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Online NewsHour:U.S. Response to Terrorism
Update:Federal court upholds U.S. government's wiretapping powers. 11.18.02
The Patriot Act Posted:02.12.03
Is the government protecting U.S. citizens from future terrorist attacks or invading their privacy?
It's been more than a year since President Bush signed the USA PATRIOT Act into law, the anti-terrorism legislation created in response to the Sept. 11, 2001 attacks on New York and Washington.
The act, whose name stands for Uniting and Strengthening America by Providing Appropriate Tools Required to Intercept and Obstruct Terrorism, aims to widen the powers of law enforcement officers and intelligence officials (those who gather secret information) to help detect terrorist activity.
However, critics say the act may go too far in its mission to protect U.S. citizens, and may violate individual civil liberties -- the basic individual rights, such as freedom of speech and religion, protected by law.
A need for change
After the Sept. 11 attacks, the U.S. government discovered that some of the hijackers had been living in the country illegally as they made their plans. The government decided that in order to prevent similar failures to detect terrorists, it needed to expand the power of certain agencies like the FBI and CIA.
During the Oct. 26, 2001 ceremony signing the bill into law, President Bush said the new legislation would "give intelligence and law enforcement officials important new tools to fight a present danger."
New tools for a new time
These new tools are at the center of a heated debate. The act allows law enforcement officials to use a number of different methods to monitor terrorist activity, including the tracking of communications on the Internet - a development the president said was necessary to keep up with modern criminals.
"We're dealing with terrorists who operate by highly sophisticated methods and technologies, some of which were not even available when our existing laws were written," Mr. Bush said.
The new law also allows investigators to install telephone and computer wiretaps and obtain search warrants for voice mail and e-mail messages. In addition, agencies can more easily access personal information, like medical, financial, educational and library records, often without any proof of a crime.
Defending the expanded surveillance authority, the president pointed out that some of the Sept. 11 hijackers used computers and books at a Florida public library - moves that could have provided necessary clues if their communication was detected.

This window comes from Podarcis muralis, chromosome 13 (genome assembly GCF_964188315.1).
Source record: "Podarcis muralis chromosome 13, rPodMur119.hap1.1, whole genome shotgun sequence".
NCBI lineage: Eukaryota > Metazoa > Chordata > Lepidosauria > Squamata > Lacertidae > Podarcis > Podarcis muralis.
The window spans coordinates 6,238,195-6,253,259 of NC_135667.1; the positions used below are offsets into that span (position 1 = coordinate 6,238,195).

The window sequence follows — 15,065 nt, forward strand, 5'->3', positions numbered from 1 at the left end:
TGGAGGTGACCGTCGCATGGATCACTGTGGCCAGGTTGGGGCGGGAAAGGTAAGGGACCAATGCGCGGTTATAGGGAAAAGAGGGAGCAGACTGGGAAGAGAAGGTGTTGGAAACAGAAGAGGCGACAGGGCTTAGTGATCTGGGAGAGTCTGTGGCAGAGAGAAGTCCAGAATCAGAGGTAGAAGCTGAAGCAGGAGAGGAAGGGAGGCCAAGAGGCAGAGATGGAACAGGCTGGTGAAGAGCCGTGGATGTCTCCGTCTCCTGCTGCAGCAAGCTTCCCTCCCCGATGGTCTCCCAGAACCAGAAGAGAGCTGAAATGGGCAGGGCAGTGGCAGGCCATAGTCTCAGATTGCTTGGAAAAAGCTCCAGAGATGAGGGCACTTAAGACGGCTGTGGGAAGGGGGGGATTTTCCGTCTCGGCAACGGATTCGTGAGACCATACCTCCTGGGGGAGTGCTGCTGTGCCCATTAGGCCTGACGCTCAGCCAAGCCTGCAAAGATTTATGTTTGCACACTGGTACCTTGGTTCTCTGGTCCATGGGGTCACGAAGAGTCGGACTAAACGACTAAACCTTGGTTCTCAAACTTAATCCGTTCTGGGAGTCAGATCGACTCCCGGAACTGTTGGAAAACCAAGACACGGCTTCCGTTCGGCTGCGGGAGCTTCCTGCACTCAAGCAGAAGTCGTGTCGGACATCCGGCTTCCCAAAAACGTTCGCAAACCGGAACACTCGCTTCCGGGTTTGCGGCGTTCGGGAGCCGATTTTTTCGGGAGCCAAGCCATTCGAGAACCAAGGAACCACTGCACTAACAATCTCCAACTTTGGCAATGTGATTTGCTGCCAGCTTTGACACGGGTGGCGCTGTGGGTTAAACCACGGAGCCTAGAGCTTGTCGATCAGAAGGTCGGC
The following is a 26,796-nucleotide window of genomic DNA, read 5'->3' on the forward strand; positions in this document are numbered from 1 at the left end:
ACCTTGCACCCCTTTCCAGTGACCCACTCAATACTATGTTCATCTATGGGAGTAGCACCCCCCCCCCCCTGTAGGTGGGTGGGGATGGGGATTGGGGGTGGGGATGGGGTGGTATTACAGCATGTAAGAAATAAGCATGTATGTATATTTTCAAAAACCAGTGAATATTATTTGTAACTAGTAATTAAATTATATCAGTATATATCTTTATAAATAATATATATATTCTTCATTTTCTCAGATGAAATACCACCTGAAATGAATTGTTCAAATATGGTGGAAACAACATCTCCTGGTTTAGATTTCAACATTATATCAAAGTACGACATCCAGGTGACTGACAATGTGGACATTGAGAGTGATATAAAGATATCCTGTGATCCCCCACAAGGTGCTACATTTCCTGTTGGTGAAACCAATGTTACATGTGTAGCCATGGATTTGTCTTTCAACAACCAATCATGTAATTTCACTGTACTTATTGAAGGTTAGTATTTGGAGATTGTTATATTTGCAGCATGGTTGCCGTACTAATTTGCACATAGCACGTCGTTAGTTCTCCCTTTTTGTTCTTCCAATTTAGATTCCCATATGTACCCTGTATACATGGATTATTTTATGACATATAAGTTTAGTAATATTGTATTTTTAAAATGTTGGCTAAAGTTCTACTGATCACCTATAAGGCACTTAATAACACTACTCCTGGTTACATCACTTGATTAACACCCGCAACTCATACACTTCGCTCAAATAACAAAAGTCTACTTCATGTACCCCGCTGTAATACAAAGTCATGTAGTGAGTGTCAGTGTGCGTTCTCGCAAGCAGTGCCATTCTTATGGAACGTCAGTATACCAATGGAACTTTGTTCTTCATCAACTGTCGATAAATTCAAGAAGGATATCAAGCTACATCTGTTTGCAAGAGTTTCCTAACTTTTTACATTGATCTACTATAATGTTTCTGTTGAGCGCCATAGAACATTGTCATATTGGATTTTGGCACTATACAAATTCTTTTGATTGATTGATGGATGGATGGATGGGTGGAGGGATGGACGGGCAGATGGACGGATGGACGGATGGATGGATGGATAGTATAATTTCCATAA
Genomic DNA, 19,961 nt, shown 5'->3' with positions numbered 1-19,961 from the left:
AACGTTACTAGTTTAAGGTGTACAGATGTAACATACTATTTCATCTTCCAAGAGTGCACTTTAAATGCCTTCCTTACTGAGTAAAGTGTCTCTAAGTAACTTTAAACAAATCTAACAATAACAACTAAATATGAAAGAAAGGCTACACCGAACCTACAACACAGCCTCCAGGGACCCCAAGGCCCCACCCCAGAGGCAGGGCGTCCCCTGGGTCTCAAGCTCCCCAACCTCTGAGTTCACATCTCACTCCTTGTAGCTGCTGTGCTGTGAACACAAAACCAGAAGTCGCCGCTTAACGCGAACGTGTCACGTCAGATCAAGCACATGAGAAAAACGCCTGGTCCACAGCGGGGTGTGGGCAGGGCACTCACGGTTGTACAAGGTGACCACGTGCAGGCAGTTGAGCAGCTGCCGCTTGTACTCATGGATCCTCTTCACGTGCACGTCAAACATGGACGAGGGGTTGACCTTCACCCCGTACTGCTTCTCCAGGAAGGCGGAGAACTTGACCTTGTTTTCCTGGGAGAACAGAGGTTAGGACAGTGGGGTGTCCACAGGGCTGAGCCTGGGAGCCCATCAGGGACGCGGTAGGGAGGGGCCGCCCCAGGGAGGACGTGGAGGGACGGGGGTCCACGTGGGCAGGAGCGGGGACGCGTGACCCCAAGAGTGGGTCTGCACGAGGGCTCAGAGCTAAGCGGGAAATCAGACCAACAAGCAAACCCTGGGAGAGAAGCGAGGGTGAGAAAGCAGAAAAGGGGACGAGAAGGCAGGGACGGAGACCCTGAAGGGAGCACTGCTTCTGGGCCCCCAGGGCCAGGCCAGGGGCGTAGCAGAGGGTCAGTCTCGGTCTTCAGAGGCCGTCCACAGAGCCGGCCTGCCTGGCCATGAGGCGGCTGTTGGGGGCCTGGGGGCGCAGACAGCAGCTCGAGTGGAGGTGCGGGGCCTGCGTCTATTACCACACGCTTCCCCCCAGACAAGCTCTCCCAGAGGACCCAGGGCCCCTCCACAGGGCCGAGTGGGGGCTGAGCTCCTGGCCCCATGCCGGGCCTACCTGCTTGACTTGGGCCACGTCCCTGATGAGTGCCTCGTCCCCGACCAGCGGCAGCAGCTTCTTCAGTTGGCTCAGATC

However American Library Association President Maurice J. Freedman worries about the message the new power will send.
"Some of this stuff is pretty scary, and we are very concerned that people's privacy is being violated," he said.
Will history repeat itself?
This is not the first time that government surveillance has raised eyebrows. During the 1950s and '60s, the FBI created an intelligence program called COINTELPRO, which spied on U.S. citizens who voiced political opposition to the government.
In the mid-1970s, a group called the Citizens Committee to Investigate the FBI removed secret files from an FBI office in Pennsylvania and released the details to the press. The files showed that the FBI had illegally spied on thousands of citizens, including President John F. Kennedy and civil rights activist Martin Luther King Jr.
The American Civil Liberties Union, an 80-year-old civil rights watchdog organization, calls the USA PATRIOT Act a "surveillance monster" and argues that there are "virtually no rules" governing security tools like video surveillance cameras.
Twenty-nine local districts in 14 different states have passed resolutions protesting the use of the Patriot Act in their cities. Last month, San Francisco became the largest city to follow that lead.
"I have introduced this resolution to send a message to the Bush Administration that individual citizens will not tolerate these widespread violations of their civil liberties in the name of fighting terrorism," San Francisco's Jake McGoldrick told the city legislature.
Yet these resolutions are really just formal statements considered symbolic because the act falls under federal law, not state law.
One of the concerns is that immigrants will be targeted unnecessarily in the hunt for terrorists. Wisconsin Democrat Russell Feingold, a senator who opposed the USA PATRIOT Act, said he feared that immigrants from Arab, Muslim, and South Asian countries will "bear the brunt" of investigations.
"In the wake of these terrible events our government has been given vast new powers and they may fall most heavily on a minority of our population who already feel particularly acutely the pain of this disaster," Feingold said.
Supporters point to language in the bill itself that says, "the civil rights and liberties of all Americans, including Arab Americans, must be protected, and that every effort must be taken to preserve their safety."
Attorney General John Ashcroft issued a statement right after the signing of the bill to reassure the public that the Justice Department and other agencies would use the powers the act grants without stepping on citizens' rights.
"The American people can be assured law enforcement will use these new tools to protect our nation while upholding the sacred liberties expressed in the Constitution," Ashcroft said.
-- By Raven Tyler, NewsHour Extra
What is your view? In a 400-450 word essay, explain whether the new Patriot Act is a necessary part of life after September 11 or whether it oversteps the boundaries of privacy invasion. Send your completed essay to NewsHour Extra (firstname.lastname@example.org). Exceptional essays may be published on our Web site.
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